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Thread: Getting baby to eat more at a time

  1. #1
    Join Date
    Mar 2012

    Default Getting baby to eat more at a time

    My 9.5 month old is still eating 15+ times per day. It is frustrating me to no end. I can't leave her with anyone because she refuses the bottle most of the time. She usually eats every 30-60 minutes. A little longer if we are out and she is distracted. I've tried everything I can do at home to make her wait and eat more, but she freaks out. She's not too interested in solids. She will eat a little bit here and there, but no meals. She still eats at night, too. She seems to have trouble transitioning sleep cycles now. She had a reflux flare that lasted 2 months (6-8m) in which she was up every 10-60 minutes and eating a ton to help her reflux. She sleeps a bit better now that she is on the correct medication thanks to her GI. She was sleeping 8-10 hours most nights and able to suck her hand to self soothe if she woke up from 3.5-6m, but she will not do that anymore. Help!

  2. #2
    Join Date
    May 2006

    Default Re: Getting baby to eat more at a time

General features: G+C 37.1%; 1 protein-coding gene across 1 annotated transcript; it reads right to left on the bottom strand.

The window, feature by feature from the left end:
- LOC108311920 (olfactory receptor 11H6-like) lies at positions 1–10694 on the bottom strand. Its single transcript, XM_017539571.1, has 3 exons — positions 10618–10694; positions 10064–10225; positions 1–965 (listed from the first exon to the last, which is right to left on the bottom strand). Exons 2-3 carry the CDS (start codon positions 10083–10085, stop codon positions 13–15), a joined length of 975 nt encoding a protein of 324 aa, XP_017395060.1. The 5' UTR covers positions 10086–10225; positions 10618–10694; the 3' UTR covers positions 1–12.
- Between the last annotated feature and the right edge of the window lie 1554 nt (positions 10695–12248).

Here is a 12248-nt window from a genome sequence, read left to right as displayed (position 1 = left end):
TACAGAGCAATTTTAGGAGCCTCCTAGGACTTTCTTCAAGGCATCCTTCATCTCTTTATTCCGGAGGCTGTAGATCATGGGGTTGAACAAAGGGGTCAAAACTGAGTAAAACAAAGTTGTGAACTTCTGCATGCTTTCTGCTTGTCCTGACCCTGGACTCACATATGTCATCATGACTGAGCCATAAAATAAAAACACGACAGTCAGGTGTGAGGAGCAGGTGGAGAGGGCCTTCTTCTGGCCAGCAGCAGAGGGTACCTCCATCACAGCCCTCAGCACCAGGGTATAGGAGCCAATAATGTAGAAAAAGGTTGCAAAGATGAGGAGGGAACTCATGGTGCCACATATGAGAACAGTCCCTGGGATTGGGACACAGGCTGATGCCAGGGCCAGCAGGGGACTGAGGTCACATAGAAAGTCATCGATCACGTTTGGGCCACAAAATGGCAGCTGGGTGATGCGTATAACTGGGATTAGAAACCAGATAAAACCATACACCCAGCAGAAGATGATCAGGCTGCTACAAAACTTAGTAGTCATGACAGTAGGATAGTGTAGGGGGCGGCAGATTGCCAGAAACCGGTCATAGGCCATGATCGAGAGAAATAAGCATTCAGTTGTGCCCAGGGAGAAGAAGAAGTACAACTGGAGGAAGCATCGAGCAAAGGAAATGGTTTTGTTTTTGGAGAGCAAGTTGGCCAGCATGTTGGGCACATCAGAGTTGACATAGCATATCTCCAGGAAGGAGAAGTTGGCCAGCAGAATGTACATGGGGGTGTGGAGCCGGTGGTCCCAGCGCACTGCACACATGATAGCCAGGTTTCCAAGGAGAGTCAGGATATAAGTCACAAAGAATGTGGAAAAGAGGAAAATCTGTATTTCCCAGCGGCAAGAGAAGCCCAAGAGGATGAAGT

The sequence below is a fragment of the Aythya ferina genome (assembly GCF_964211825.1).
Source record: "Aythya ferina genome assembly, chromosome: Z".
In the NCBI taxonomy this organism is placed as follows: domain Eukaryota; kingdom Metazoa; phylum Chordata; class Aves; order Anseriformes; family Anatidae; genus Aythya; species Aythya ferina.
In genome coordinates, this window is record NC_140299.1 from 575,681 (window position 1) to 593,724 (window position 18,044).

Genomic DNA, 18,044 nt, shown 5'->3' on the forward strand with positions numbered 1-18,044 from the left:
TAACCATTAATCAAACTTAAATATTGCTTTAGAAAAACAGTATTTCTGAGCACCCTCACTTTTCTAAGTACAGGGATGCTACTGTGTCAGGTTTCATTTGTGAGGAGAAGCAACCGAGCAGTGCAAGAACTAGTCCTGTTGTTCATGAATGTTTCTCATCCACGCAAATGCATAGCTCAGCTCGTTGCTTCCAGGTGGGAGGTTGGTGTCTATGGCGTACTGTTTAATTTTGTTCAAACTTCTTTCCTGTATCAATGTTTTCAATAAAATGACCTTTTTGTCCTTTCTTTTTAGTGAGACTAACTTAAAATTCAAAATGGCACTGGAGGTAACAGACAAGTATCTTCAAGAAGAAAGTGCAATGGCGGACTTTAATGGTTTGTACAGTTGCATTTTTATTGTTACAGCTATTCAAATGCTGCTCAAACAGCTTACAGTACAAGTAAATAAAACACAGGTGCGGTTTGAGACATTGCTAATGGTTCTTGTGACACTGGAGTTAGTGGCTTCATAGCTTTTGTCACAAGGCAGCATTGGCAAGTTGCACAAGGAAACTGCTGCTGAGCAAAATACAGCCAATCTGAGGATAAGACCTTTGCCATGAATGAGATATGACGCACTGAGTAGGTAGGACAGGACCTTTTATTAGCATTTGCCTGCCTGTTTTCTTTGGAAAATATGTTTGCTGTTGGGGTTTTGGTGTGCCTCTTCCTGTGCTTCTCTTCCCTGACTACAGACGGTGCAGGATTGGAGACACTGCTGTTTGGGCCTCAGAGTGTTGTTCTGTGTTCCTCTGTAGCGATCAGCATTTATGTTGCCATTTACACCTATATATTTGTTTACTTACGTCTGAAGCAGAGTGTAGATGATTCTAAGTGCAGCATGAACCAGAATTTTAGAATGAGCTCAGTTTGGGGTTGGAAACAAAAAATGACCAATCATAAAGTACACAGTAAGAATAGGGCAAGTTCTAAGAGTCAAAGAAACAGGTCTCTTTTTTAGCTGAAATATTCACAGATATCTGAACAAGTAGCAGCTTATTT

How frustrating! And also, how normal!

    Breastfed babies often prefer and need to take in small amounts of milk very frequently. Baby tummies are tiny and breastmilk digests quickly. I know there are a lot of people out there who swear that babies need to eat larger, infrequent "meals" instead of "snacks" but the truth is that small, frequent meals (a.k.a. "snacking") is a normal and healthy eating pattern for babies and young children. It's why moms of toddlers don't leave the house without a bag of crackers in their purse!

    Even if you could get your LO to eat fewer, larger meals, that's not a guarantee that she'd want to nurse less. It's quite possible that she nurses frequently because she's going through a growth spurt, or because she's teething, or because her reflux is troubling her (babies often outgrow their dosage of medication; when is the last time you had it adjusted?), or because she's going through a phase of separation anxiety and wants to feel connected to you- literally!- all the time.

    I'd roll with this for a while. See if some teeth pop through. Take her to the doc and see if her meds need to be adjusted or if she has an earache or some other physical cause that it provoking the frequent nursing. And maybe work on the night waking- I suggest reading Elizabeth Pantley's book "The No-Cry Sleep Solution" for some useful tips and tricks- because if you get a good night's sleep the daytime demand will likely seem less exasperating.

    I'd also review my birth control choices. Sometimes hormonal contraception, or pregnancy, can cause decreased supply and increased nursing.

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